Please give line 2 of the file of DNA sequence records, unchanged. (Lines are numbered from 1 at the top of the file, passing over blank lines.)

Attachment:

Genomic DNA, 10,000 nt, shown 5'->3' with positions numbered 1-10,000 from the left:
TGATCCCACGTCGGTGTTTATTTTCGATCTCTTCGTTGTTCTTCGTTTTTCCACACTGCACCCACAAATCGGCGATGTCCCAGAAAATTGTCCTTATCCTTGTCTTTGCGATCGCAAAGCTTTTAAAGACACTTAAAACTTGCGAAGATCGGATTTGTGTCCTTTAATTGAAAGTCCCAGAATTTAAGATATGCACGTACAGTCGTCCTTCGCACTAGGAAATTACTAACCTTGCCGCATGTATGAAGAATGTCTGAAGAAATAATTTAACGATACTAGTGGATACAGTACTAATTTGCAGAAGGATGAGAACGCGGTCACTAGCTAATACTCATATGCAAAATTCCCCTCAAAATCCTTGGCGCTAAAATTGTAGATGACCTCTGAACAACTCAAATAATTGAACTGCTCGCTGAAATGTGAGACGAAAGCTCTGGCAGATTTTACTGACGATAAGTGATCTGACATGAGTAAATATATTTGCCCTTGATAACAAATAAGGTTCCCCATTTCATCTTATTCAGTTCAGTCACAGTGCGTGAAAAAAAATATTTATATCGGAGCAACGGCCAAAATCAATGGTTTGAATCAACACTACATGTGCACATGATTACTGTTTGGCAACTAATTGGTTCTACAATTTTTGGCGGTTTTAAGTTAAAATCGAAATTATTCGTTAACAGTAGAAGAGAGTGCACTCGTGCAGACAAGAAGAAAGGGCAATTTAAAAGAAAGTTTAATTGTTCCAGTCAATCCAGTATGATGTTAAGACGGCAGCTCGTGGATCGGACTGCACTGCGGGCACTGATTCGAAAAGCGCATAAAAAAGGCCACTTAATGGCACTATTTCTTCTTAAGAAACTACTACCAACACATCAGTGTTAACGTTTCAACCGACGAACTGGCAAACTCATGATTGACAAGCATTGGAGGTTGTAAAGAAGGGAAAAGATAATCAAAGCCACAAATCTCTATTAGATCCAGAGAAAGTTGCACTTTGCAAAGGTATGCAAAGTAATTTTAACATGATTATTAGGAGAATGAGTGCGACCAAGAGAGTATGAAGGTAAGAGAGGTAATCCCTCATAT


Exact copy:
TGATCCCACGTCGGTGTTTATTTTCGATCTCTTCGTTGTTCTTCGTTTTTCCACACTGCACCCACAAATCGGCGATGTCCCAGAAAATTGTCCTTATCCTTGTCTTTGCGATCGCAAAGCTTTTAAAGACACTTAAAACTTGCGAAGATCGGATTTGTGTCCTTTAATTGAAAGTCCCAGAATTTAAGATATGCACGTACAGTCGTCCTTCGCACTAGGAAATTACTAACCTTGCCGCATGTATGAAGAATGTCTGAAGAAATAATTTAACGATACTAGTGGATACAGTACTAATTTGCAGAAGGATGAGAACGCGGTCACTAGCTAATACTCATATGCAAAATTCCCCTCAAAATCCTTGGCGCTAAAATTGTAGATGACCTCTGAACAACTCAAATAATTGAACTGCTCGCTGAAATGTGAGACGAAAGCTCTGGCAGATTTTACTGACGATAAGTGATCTGACATGAGTAAATATATTTGCCCTTGATAACAAATAAGGTTCCCCATTTCATCTTATTCAGTTCAGTCACAGTGCGTGAAAAAAAATATTTATATCGGAGCAACGGCCAAAATCAATGGTTTGAATCAACACTACATGTGCACATGATTACTGTTTGGCAACTAATTGGTTCTACAATTTTTGGCGGTTTTAAGTTAAAATCGAAATTATTCGTTAACAGTAGAAGAGAGTGCACTCGTGCAGACAAGAAGAAAGGGCAATTTAAAAGAAAGTTTAATTGTTCCAGTCAATCCAGTATGATGTTAAGACGGCAGCTCGTGGATCGGACTGCACTGCGGGCACTGATTCGAAAAGCGCATAAAAAAGGCCACTTAATGGCACTATTTCTTCTTAAGAAACTACTACCAACACATCAGTGTTAACGTTTCAACCGACGAACTGGCAAACTCATGATTGACAAGCATTGGAGGTTGTAAAGAAGGGAAAAGATAATCAAAGCCACAAATCTCTATTAGATCCAGAGAAAGTTGCACTTTGCAAAGGTATGCAAAGTAATTTTAACATGATTATTAGGAGAATGAGTGCGACCAAGAGAGTATGAAGGTAAGAGAGGTAATCCCTCATAT